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Canada's Prime Minister Justin Trudeau speaks in the House of Commons on Parliament Hill in Ottawa on Dec. 7, 2016.CHRIS WATTIE/Reuters

It's the gazillion-dollar question of Confederation, and Justin Trudeau has to squeeze through the middle.

It will be burning in the backs of the minds of premiers as they meet him to hammer out a climate-change deal. The question is how much health-care money they'll get from Ottawa, and it's a high-stakes issue for every premier because it is crucial to provincial budgets.

But Mr. Trudeau now faces two political imperatives when it comes to health funding. One is to provide more than his Conservative predecessor, Stephen Harper, was planning. The other is to trim the annual growth in health transfers from the unsustainable six-per-cent increases of the past decade.

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For all the posturing that first ministers put into this big money game, the premiers know those are the limits. They keep asking Mr. Trudeau to continue those increases, but they know he won't.

They've even suggested that Ottawa could delay a full health accord and, in the meantime, extend the increases for another year. But accepting that means accepting the notion that six-per-cent increases are the new normal. Mr. Trudeau can't afford that.

He faces a budget deficit and forecasts for years of slow economic growth. Six-per-cent increases would make federal health-care transfers to the provinces grow and grow, from $36-billion this year to almost $65-billion a decade from now. That's like adding the entire defence budget to federal health transfers. If Mr. Trudeau doesn't slow down the rate of increases, they'll squeeze other things out of the federal budget.

The problem is that politically, he has to offer more than Mr. Harper. The former PM had said he would tie health transfers to economic growth, with minimum increases of 3 per cent per year. Lowering the annual growth from 6 per cent to 3 per cent would make a massive difference – in a decade's time, Ottawa would transfer about $16-billion less each year.

But Mr. Trudeau can't stick to Mr. Harper's plan. He spent the election campaign blasting Mr. Harper as a take-it-or-leave-it PM who wouldn't even discuss his decrees with premiers. He can't go with Mr. Harper's health-funding diktat now – it would jeopardize his support with left-leaning voters.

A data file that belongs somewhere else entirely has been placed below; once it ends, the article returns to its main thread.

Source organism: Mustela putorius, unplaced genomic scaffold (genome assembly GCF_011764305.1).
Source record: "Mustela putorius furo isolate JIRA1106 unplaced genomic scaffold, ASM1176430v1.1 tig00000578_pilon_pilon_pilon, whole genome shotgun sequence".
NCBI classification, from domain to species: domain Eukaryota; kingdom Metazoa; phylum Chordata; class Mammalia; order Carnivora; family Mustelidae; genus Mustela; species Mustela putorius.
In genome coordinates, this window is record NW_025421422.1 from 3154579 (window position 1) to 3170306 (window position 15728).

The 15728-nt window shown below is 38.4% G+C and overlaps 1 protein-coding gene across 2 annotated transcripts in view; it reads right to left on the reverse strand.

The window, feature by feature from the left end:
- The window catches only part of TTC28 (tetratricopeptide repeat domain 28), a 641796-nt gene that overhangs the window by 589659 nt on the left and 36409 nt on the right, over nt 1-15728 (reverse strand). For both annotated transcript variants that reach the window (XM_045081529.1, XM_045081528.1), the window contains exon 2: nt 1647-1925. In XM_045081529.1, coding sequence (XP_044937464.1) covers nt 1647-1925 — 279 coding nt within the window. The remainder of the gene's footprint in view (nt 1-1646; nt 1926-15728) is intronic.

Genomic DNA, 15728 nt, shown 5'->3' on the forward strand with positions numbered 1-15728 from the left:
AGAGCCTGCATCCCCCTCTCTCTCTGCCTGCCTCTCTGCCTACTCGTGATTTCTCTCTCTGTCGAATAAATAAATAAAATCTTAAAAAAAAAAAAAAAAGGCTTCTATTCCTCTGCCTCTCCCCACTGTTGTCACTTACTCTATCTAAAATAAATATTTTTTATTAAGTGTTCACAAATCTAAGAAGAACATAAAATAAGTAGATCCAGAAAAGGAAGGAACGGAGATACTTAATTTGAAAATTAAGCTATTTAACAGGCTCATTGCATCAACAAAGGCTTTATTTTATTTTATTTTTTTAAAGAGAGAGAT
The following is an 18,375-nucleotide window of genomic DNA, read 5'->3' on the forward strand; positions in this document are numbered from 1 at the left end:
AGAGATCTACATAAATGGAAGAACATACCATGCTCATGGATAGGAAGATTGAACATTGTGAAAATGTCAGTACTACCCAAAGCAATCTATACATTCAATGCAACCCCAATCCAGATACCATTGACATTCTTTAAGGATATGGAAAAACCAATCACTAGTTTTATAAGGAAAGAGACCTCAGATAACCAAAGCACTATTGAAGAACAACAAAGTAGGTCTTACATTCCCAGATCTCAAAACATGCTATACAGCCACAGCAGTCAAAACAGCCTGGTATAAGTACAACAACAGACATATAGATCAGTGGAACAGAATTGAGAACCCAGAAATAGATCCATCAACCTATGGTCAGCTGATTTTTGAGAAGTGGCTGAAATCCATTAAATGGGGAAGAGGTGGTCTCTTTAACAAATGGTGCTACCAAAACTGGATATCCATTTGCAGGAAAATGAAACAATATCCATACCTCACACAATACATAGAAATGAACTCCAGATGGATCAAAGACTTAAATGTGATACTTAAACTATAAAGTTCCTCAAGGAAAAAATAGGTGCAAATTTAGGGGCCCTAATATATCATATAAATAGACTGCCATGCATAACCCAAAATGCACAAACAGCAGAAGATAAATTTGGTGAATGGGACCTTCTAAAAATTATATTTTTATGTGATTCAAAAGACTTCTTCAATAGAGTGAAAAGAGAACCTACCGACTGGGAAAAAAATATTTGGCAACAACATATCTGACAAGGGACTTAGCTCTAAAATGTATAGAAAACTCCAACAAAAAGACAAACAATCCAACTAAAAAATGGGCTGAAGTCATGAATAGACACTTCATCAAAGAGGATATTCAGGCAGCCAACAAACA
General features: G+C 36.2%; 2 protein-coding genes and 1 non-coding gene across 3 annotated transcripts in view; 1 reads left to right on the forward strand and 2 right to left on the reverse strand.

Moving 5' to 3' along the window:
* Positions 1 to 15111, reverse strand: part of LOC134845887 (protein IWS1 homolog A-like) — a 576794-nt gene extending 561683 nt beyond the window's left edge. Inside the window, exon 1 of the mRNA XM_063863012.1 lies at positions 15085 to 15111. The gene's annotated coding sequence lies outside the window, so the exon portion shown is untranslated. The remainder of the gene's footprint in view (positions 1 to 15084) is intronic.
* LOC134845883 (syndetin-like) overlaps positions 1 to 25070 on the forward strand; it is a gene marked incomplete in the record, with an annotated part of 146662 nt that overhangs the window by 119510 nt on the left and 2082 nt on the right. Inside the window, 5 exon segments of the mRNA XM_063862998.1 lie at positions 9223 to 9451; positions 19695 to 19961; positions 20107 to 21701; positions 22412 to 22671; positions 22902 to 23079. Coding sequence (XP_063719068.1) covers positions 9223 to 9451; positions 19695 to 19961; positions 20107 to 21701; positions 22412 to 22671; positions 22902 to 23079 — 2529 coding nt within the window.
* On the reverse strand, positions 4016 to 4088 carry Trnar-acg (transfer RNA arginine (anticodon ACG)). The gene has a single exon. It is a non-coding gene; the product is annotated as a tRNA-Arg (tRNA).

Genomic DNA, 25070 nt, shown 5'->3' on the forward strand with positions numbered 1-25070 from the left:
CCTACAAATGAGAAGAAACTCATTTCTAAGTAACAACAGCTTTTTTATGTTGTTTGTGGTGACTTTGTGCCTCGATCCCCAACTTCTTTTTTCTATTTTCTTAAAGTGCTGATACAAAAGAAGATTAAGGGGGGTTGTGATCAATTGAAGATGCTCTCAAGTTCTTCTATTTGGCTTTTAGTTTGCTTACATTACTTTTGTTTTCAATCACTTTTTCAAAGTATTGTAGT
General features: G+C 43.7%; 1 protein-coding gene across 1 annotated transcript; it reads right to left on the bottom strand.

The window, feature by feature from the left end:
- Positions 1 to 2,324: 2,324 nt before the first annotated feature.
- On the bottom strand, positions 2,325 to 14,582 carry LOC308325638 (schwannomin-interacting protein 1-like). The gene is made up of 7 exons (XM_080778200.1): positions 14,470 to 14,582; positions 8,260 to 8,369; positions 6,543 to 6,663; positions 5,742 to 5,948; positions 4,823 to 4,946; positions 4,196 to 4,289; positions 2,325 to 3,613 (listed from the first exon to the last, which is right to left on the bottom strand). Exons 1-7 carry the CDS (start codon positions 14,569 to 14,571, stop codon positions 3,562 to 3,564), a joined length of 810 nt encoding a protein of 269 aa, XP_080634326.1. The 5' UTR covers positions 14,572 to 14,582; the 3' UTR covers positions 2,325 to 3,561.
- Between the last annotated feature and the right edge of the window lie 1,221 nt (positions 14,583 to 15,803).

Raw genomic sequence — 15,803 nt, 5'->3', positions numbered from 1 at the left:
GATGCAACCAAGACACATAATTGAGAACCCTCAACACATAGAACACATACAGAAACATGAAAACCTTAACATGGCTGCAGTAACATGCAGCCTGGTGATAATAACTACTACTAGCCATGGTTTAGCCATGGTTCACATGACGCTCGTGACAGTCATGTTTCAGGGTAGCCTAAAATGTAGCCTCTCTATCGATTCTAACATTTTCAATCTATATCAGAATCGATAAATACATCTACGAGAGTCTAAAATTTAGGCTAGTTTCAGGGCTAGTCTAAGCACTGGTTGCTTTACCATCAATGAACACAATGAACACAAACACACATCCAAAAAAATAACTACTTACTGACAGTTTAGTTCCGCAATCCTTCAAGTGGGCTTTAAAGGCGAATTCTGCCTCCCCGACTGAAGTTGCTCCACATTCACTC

Mr. Trudeau's government has promised to inject an extra $3-billion over four years into home care, as long as the provinces sign on to an agreement on offering home-care services. But in relative terms, it's not a massive amount of money, and it would run out in four years. It's not enough to push them to really revamp home care.

Mr. Trudeau has a lot of reasons to offer more. For one thing, he and his Health Minister, Jane Philpott, really do want to encourage provinces to expand home care and mental-health services. And Mr. Trudeau wants provinces – or at least most of them – to praise him for taking a more collaborative approach than Mr. Harper. There will be more.

Publicly, Dr. Phillpott has suggested there's little coming. She annoyed provinces by noting that in recent years, provincial health budgets went up by 2 per cent, while federal transfers rose by 6 per cent each year. Some provinces bristled that they should not be punished for controlling costs. Several provinces say their costs are again rising more quickly, by 4.5 to 5 per cent per year. They want federal transfers to increase at the same pace.

Some provinces think the federal government could do that by making their four-year injection of home-care money permanent, adding $750-million a year to transfers. Others want Ottawa to offer larger annual increases – either way, they're targeting a deal that would effectively see health transfers rise by 4-to-5-per-cent annually. They'll split the difference.

For Mr. Trudeau, that's the price of a deal. This week's first ministers' meeting is focused on climate change, but at the end of it, he'll play host to a Friday-night dinner with premiers to discuss health care. The point is to show he's willing to talk with premiers – and you'd imagine his message to provincial leaders is that he expects to get credit for that from them, too. But he has to take the middle path: financially, he can't afford six per cent, but politically, he has to offer more than Stephen Harper.